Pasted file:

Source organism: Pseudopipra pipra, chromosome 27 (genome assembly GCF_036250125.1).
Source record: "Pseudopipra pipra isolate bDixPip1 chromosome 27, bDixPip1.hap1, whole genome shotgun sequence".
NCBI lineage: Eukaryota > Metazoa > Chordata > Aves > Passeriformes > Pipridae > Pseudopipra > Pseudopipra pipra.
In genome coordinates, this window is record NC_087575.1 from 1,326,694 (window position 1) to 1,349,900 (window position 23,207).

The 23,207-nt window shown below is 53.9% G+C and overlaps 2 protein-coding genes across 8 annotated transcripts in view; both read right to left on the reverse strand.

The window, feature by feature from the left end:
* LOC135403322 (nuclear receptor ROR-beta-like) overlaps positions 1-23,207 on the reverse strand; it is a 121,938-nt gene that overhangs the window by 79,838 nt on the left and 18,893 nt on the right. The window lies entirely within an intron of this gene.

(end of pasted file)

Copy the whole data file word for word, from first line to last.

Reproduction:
Source organism: Pseudopipra pipra, chromosome 27 (genome assembly GCF_036250125.1).
Source record: "Pseudopipra pipra isolate bDixPip1 chromosome 27, bDixPip1.hap1, whole genome shotgun sequence".
NCBI lineage: Eukaryota > Metazoa > Chordata > Aves > Passeriformes > Pipridae > Pseudopipra > Pseudopipra pipra.
In genome coordinates, this window is record NC_087575.1 from 1,326,694 (window position 1) to 1,349,900 (window position 23,207).

The 23,207-nt window shown below is 53.9% G+C and overlaps 2 protein-coding genes across 8 annotated transcripts in view; both read right to left on the reverse strand.

The window, feature by feature from the left end:
* LOC135403322 (nuclear receptor ROR-beta-like) overlaps positions 1-23,207 on the reverse strand; it is a 121,938-nt gene that overhangs the window by 79,838 nt on the left and 18,893 nt on the right. The window lies entirely within an intron of this gene.